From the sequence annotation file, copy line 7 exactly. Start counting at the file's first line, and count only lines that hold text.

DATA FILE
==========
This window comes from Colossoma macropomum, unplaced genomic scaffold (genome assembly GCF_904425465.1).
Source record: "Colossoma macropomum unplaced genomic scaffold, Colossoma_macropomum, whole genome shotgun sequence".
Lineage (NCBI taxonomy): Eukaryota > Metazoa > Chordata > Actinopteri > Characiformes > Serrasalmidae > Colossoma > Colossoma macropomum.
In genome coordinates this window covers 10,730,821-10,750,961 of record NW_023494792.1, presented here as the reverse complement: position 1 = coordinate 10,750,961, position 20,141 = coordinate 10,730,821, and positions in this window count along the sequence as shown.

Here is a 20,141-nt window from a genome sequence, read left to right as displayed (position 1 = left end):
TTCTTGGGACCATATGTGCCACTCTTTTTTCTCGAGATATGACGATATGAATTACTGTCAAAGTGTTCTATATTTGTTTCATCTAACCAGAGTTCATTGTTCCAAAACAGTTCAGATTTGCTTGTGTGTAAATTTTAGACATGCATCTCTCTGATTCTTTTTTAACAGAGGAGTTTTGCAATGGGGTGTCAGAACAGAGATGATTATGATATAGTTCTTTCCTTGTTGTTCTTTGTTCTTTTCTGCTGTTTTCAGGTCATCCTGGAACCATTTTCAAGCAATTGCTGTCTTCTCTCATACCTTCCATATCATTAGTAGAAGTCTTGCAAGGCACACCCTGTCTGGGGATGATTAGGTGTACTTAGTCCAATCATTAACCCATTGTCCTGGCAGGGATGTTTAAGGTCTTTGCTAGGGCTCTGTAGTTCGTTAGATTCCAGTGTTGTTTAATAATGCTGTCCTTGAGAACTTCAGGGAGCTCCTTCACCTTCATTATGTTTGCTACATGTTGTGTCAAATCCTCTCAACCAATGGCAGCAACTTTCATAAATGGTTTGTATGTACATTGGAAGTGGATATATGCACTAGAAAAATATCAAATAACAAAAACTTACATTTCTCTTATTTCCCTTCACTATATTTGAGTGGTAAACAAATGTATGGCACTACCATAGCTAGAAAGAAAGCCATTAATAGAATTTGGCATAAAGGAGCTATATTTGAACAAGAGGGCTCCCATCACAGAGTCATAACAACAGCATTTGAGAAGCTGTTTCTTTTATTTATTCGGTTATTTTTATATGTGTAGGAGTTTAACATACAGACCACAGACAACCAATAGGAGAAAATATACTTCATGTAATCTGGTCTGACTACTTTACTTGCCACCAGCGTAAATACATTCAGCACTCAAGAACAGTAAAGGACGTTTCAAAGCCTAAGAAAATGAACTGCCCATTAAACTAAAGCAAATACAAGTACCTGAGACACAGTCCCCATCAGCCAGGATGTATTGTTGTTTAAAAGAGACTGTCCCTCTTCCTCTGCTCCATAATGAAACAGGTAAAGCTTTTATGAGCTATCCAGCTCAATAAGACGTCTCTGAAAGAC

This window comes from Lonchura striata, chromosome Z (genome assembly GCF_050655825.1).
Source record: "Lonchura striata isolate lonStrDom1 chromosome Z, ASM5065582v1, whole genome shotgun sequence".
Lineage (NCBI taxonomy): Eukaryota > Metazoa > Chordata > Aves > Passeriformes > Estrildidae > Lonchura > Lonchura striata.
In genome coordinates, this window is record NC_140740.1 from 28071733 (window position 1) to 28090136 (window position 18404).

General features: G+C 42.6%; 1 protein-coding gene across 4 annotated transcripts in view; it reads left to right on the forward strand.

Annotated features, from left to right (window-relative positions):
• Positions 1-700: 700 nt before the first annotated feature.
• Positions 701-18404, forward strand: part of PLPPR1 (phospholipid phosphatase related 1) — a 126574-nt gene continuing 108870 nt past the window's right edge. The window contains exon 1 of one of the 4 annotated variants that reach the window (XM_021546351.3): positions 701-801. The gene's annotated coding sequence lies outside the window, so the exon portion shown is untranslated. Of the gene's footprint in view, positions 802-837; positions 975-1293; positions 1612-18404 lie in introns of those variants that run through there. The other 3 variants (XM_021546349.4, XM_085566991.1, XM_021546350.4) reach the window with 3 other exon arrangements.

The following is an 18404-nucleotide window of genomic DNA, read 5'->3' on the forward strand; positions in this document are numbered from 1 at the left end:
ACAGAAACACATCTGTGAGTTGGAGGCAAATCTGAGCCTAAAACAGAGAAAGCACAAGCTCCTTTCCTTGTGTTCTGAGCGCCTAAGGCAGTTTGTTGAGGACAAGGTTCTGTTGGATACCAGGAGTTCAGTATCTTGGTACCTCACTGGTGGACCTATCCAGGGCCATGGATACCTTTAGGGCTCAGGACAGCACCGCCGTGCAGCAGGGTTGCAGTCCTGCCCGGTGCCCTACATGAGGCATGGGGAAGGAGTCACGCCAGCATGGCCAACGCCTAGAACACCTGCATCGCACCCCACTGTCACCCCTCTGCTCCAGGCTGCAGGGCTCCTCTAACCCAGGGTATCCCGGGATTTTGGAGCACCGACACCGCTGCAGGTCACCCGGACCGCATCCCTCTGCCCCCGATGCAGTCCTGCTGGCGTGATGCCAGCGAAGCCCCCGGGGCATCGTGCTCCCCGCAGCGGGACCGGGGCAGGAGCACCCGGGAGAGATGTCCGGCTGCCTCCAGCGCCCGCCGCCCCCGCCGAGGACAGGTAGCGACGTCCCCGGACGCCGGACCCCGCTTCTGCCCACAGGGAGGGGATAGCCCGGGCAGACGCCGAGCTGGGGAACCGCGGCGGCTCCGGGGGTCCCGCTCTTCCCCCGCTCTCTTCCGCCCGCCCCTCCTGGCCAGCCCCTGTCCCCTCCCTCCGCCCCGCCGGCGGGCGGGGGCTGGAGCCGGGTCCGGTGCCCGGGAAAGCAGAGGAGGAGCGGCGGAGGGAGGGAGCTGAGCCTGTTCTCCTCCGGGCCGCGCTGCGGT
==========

This window comes from Lonchura striata, chromosome Z (genome assembly GCF_050655825.1).